Research project

Assessing past and future closures of the storm surge barriers in the Netherlands

Project overview

Rising sea levels threaten many low-lying coastal areas in many ways, including raising extreme sea-level events. Extreme sea-level events can give rise to serious coastal flooding and erosion. The Netherlands is especially vulnerable to sea level rise and coastal flooding and erosion. Today, almost half of the Netherlands’ 17 million inhabitants live along its 350 km coast or in regions which are near to or below sea level. Across the Netherlands six storm surge barriers form an important part of the Delta Works, which protects large areas of land from flooding. Storm surge barriers are moveable flood gates or barriers at estuaries, tidal inlets and river mouths which close, automatically or otherwise, when water levels are extremely high. With the rate of sea level rise projected to accelerate over the remainder of the 21st century and beyond, it is expected the storm surge barriers will need to close more and more regularly, with important implications for operation, management and maintenance.

Building on work we have recently done for the Thames Barrier in the UK; the overall aim of this one-year project well be to assess past and future closures of storm surge barriers in the Netherlands. In the first stage of the work we will analyses the water level and meteorological conditions that have results in each past storm surge barrier closures in the Netherlands. This will involve analysing tide gauge sea level records around the North Sea coast, and other relevant parameters (e.g., river discharge), to determine the conditions that lead to each closure, or near closure. The tracks and characteristics of the storms that generated the elevated sea levels will also be assessed in detail. Monthly, year to year and decadal variable variability will also be assessed to improve understanding of why some closures occurred more often during some years compared to others. In the second stage, we will estimate the number of barrier closures that is likely to be expected between in the future under different climate change scenarios. This will involve creating a flexible statistical tool, that can estimate future closure numbers for the barriers in the Netherlands.


Lead researcher

Professor Ivan Haigh


Research interests

  • I currently have 8 active research grants (4 as principle investigator (PI)) worth £4.8M. 
  • I am the PI on two international grants that started in 2019, both looking at compound flooding. Compound flooding (when the combination, or successive occurrence of, two or more hazard events leads to an extreme impact e.g., coastal and fluvial flooding), can greatly exacerbate the adverse consequences associated with flooding in coastal regions and yet it remains under-appreciated and poorly understood. In the £788k NERC- and NSF- (US National Science Foundation) funded CHANCE project, I am leading a team (working alongside researchers from the University of Central Florida), to deliver a new integrated approach to make a step-change in our understanding, and prediction of, the source mechanisms driving compound flood events in coastal areas around the North Atlantic basin. In the £575k NERC- and NAFOSTED- (Vietnam’s National Foundation for Science and Technology Development) funded project, I am leading a team that is working with colleagues in Vietnam to map and characterise present, and predict future, flood risk from coastal, fluvial, and surface sources and, uniquely, to assess the risk of compound flooding across the Mekong delta; one of the three most vulnerable deltas in the world. I am also the PI on a grant, which started in 2021. In this 41k project, funded by the Dutch Ministry of Infrastructure and Water Management (Rijkswaterstaat), we are assessing past and future closures of the six storm surge barriers in the Netherlands.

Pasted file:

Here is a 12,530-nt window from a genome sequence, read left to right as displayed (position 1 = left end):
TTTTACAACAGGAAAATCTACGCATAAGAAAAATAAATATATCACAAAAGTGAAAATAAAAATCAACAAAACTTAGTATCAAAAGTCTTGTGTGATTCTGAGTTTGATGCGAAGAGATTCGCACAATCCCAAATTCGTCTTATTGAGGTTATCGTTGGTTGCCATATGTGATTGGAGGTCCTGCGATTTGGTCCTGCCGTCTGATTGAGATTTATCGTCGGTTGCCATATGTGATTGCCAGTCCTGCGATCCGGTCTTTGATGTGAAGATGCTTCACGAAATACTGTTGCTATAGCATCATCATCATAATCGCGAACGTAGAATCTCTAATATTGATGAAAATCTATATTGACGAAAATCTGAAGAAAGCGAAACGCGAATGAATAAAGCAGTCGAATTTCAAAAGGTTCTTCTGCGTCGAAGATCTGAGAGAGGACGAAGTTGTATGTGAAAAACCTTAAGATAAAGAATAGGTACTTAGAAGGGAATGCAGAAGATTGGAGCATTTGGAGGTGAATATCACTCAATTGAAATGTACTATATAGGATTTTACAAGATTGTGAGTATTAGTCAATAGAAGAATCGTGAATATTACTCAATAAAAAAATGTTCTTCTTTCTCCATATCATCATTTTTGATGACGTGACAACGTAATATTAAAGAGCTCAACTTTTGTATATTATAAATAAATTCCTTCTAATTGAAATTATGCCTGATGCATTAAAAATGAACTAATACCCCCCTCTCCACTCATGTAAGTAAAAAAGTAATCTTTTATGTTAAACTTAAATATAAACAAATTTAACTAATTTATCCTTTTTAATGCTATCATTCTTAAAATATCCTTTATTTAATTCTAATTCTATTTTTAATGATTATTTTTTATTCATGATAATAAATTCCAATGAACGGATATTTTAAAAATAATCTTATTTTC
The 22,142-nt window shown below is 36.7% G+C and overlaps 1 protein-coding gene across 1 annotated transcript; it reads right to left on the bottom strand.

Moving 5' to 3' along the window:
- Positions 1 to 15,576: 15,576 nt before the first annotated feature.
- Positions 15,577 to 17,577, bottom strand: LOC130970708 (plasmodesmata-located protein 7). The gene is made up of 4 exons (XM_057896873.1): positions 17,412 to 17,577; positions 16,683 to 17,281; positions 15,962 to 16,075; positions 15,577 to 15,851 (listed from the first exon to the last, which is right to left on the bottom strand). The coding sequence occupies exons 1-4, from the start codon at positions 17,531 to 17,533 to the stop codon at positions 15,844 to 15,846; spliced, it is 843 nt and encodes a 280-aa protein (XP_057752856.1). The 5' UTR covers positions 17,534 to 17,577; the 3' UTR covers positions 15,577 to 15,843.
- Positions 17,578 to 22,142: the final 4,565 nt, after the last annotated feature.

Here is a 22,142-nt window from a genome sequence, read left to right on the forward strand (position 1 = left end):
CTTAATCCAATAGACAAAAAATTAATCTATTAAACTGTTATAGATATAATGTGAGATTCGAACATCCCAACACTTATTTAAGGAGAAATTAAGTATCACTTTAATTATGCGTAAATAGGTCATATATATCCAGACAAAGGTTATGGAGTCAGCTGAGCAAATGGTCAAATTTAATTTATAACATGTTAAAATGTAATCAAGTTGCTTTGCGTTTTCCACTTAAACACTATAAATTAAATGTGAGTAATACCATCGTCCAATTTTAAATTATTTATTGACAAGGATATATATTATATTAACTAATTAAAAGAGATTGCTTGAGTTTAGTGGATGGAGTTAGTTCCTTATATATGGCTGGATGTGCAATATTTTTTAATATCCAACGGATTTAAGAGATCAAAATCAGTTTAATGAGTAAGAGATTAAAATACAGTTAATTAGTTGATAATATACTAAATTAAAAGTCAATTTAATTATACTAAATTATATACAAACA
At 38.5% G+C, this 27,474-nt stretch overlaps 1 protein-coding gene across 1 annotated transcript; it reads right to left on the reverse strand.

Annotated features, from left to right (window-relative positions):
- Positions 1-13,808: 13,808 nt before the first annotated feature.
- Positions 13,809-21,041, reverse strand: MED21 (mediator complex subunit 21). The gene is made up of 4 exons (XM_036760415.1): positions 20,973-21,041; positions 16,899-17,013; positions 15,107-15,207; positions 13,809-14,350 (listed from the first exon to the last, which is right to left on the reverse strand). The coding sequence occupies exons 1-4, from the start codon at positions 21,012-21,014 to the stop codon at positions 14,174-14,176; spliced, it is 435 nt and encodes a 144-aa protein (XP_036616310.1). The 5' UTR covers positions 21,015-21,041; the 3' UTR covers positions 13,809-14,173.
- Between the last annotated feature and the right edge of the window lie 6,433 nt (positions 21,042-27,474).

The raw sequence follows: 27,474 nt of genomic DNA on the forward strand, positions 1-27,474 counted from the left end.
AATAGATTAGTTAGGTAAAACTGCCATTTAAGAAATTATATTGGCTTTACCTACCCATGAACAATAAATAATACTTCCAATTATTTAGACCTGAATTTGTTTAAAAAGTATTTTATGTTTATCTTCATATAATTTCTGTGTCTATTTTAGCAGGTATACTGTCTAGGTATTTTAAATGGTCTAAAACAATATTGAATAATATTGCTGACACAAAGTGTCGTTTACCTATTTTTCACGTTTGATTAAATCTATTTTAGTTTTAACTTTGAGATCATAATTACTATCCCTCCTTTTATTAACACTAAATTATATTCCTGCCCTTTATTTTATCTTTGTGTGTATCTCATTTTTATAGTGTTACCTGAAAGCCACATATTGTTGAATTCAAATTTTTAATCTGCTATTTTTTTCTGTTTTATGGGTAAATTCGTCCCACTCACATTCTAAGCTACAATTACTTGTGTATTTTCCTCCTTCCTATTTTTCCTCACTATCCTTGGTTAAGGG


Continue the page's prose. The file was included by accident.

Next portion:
• In 2021, I was awarded a 3-year (50% of my time) prestigious Knowledge Exchange Fellowship funded by NERC (UK’s Natural Environmental Research Council) and worth £154k. This fellowship builds strongly on my prior research and the overall goal is to provide guidance and tools that will help storm surge barrier operators better prepare for the impacts of climate change across every area of their operation now and into the future. Within the fellowship I am working primary with the UK Environment Agency (EA) and the Dutch Ministry of Infrastructure and Water Management (Rijkswaterstaat). However, to ensure the work undertaken can benefit all the existing (and planned) surge barriers around the world, I am also working closely with I-STORM. I-STORM is an international knowledge sharing network for professionals relating to the management, operation and maintenance of storm surge barriers, and has representation from all the surge barriers worldwide.
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Collaborating research institutes, centres and groups

Research outputs